Petition seeks to raise public pressure

The change.org petition, launched by Adolfo Hernandez, seeks to add much needed public support to Democrats’ bid to include mixed-status families in the CARES Act. “I think it's unfair and discriminating that Mixed-Status Families are being left out from the Economic Impact Payments because either or one of the parent uses an ITIN number to report taxes every year, is undocumented, or is in the process of becoming a Resident of The United States,” Hernandez writes. “I feel if they pay taxes like the rest of us do, then why should they be left out from receiving the help that they need as well?”

Hernandez reminds people that “we are all in this together,” and calls on people to contact their governors and local representatives and demand action on this issue. 

A step in the right direction

Immigrants in the U.S., and particularly undocumented ones, are among those hit hardest by the COVID-19 crisis, and yet are most frequently overlooked. Expanding the scope of the CARES Act to include mixed-status families does not solve the problem in its entirety - as there are still millions of undocumented people across the country who aren’t married to Americans and need urgent support - but it surely is a step in the right direction.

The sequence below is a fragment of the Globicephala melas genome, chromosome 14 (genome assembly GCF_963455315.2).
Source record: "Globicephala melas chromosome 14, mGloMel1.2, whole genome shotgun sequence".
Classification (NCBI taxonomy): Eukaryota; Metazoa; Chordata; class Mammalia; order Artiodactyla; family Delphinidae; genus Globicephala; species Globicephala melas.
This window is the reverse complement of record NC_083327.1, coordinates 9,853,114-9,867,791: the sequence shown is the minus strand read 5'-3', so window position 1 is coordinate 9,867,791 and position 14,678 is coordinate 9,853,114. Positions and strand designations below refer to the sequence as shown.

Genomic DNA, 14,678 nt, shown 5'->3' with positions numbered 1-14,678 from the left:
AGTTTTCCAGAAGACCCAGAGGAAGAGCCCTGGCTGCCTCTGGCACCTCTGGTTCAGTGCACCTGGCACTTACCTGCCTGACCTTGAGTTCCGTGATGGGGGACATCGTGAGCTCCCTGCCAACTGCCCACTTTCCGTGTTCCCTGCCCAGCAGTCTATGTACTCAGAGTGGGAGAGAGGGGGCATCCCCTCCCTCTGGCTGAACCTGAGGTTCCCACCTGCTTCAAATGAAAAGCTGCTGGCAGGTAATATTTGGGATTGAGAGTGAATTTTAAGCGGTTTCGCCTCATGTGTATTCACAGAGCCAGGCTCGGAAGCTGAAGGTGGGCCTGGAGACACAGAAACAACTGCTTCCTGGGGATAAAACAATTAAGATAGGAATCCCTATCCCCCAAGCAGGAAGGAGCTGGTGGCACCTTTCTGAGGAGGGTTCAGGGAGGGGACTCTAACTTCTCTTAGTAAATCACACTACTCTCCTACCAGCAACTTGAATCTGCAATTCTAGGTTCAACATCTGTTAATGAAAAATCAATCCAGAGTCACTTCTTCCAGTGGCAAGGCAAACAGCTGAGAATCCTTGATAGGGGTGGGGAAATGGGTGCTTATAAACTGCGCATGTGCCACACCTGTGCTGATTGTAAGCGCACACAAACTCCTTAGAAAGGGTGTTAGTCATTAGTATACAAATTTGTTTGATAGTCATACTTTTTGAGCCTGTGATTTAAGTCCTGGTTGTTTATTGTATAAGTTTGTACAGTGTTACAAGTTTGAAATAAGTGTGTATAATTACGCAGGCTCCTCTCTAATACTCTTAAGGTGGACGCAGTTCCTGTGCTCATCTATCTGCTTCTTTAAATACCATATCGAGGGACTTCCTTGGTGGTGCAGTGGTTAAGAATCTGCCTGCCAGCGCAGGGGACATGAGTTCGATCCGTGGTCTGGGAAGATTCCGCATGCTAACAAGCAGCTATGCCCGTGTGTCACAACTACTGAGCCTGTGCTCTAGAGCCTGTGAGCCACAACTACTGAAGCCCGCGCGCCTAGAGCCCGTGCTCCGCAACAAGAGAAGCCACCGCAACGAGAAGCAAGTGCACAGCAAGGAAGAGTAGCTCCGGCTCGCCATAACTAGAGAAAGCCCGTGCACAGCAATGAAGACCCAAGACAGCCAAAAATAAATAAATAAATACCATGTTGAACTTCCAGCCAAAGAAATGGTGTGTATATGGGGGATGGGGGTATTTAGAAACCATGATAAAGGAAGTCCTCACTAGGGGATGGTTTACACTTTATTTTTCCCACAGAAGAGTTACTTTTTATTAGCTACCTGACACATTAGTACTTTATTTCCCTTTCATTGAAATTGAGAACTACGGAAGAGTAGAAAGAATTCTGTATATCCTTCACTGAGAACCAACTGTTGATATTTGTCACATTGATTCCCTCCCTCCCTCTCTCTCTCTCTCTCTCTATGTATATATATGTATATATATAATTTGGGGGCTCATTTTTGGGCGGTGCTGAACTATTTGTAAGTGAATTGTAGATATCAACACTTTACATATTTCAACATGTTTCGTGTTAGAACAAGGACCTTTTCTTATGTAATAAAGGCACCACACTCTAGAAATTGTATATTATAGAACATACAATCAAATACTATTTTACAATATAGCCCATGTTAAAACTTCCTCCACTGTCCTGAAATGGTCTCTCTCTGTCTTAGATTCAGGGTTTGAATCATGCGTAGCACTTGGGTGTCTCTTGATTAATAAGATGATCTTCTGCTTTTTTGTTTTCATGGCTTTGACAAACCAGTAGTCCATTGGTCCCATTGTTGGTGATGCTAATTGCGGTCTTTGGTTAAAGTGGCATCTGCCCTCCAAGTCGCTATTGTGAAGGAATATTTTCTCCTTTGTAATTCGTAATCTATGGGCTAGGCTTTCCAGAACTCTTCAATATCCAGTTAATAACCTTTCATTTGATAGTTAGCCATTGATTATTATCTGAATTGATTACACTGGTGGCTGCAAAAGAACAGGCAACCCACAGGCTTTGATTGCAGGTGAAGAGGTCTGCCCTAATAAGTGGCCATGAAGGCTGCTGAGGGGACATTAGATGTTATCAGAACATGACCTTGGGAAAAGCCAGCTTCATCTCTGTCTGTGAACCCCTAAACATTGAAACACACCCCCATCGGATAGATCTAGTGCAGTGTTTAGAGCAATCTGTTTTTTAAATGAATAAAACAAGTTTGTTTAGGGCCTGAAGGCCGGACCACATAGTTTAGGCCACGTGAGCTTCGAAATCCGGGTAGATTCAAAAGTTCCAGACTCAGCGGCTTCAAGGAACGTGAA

Please consider signing the petition and help its author reach their target of 25,000 signatures before passing it on to the relevant sources. 

Article written by:
yair oded profile
Yair Oded
Author, Project Editor, Contributing Editor
USA
While much of the relief package concentrated on bailing out corporations and giant industry actors, the CARES Act did authorise financial support of up to $1,200 per adult and $500 per child for households earning below $198,000 annually.
Democratic leaders from across the country have criticised the exclusion of mixed-status families from the program, and vowed to pressure the government to abandon this restriction.
Immigrants in the U.S., and particularly undocumented ones, are among those hit hardest by the COVID-19 crisis, and yet are most frequently overlooked.